The proof is in the pudding.  It’s why the companies are required to offer a certain level discount.  There’s no data to use to be certain that feature X is really that significantly better than feature Y.  Thus, the elected officials get to say they got you a discount, but the insurers get to make it as big or little as they want because it’s not really a science-based item.  

This doesn’t mean that all Florida homeowners shouldn’t take advantage of a Wind Mitigation Inspection.  We often find that the inspections pay for themselves, earning at least $80-$100 of credit each year for a guaranteed 5 years (often longer).  Many times the credits reach well into the hundreds and even thousands of dollars.  It is rare that no credits are earned because without the inspection your home is assumed to have the least possible wind resistive features.  It’s also important to note that the inspection CANNOT hurt you.  You cannot be charged more unless you had a prior Wind Mitigation Inspection that had incorrect findings in your favor.  I urge all Florida homeowners to get the inspection done.  I cannot guarantee a savings with 100% certainty, but it’s tremendously likely ( 90% or more in my opinion) that you’ll wind up with a positive result!

**This piece is intended as an incomplete introduction and reference to the process of Wind Mitigation Inspection for Florida homeowners.  It does not imply or guarantee any premium savings, insurance coverage or protection against loss.  Wind Mitigation Inspectors are hired at all homeowners’ own risk.  Harry Levine Insurance is in no way responsible for positive or negative outcomes of any actions taken in reliance on this article.  No action should be taken in reliance on this article.**

About the Author

Jason Levine

Jason received a Masters of Science & Management in Risk Management & Insurance from Florida State University. He has been with Harry Levine Insurance for 9 years and handles the leadership of daily operations. He was the 2013-2014 Florida Association of Insurance Agents Young Agent Council's Agent of the Year. Currently serves on FAIA Board of Directors.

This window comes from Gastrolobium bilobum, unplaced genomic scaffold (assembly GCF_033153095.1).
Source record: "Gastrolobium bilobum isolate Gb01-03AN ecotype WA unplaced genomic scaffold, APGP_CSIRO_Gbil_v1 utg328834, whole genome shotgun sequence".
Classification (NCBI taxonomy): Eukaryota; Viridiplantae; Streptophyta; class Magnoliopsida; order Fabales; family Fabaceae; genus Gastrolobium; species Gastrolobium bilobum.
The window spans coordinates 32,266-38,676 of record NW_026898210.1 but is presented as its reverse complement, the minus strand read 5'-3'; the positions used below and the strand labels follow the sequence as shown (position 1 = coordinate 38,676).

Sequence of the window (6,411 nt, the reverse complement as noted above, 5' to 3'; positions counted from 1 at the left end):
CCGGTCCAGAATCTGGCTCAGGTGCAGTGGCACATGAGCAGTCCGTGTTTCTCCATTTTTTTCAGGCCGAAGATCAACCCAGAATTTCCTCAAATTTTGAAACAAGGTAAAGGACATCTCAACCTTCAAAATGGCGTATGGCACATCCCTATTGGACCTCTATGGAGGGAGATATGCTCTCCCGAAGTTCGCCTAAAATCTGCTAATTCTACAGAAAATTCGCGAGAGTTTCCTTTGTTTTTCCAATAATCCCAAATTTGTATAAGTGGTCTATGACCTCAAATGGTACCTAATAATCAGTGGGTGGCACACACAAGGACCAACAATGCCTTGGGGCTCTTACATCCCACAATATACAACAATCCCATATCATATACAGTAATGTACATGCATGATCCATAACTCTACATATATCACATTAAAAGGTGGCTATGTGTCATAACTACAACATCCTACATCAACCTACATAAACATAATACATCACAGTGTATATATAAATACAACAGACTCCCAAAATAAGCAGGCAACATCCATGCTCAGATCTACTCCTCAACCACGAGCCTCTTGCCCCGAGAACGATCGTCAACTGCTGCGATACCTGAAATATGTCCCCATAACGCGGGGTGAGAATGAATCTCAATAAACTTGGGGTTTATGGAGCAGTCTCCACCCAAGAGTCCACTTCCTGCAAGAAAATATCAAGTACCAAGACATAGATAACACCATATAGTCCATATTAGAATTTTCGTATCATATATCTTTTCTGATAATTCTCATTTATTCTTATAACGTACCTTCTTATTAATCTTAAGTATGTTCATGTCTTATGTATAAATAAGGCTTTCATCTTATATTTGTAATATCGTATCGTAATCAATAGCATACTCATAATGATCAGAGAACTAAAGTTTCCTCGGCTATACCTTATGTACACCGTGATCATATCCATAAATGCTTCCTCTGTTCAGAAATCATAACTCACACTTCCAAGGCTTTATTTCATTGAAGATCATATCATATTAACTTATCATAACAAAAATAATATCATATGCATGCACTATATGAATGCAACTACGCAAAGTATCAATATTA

1. Hello I’m thinking about doing some impact windows and doors. However to obtain a permit the city of Sunrise is asking for wind load calculations. Would that be the same thing as a Wind Mitigation report?

    • Hi Chris!

      No, the wind load information and a Wind Mitigation Affidavit are entirely separate things. The wind load information would be available from your door/window contractor or from the window manufacturer. It is specific to the amount of wind/pressure the specific window can withstand by design and proven by laboratory testing.

      A Wind Mitigation Affidavit is much broader. It focuses on features of your roof. It does account for things like impact resistant glass/shutters/etc., but it doesn’t get into the specific design features of each and every window pane.


  2. I am building a new home and want to know if the roof has any effect on insurance cost.
    1. It is a new house build to code and the roof is designed for 150 mph wind. Does it matter if it is a hip or gable at this point?
    2. The target roof is a Boston hip roof, which has small gables. I need it to increase the ridge length for proper attic ventilation. If a hip roof still influences insurance cost even though it meets 150 mph wind, how are the small gables counted to calculate gable/perimeter ratio? Are the small gables included in the perimeter length? Is the length measured at the gable fascia or where the eve ends merge with the hip? the eve length has a huge influence on this dimension.
    3. Are gable ends on structures outside of the main structure wall included in the gable end length? for example; a main entry way roof attached to the house outside the main walls and extending to large pillars 8′ from the wall where the gable end exists.

    • Hello!

      Congratulations on the new home, and thank you for reaching out to us! There are quite a few things that go into the wind resistive nature of a home, and understanding them can be confusing. This is especially true when the Wind Mitigation Affidavit and related credits don’t actually come from the building community. They were completely the creation of the Florida Legislature.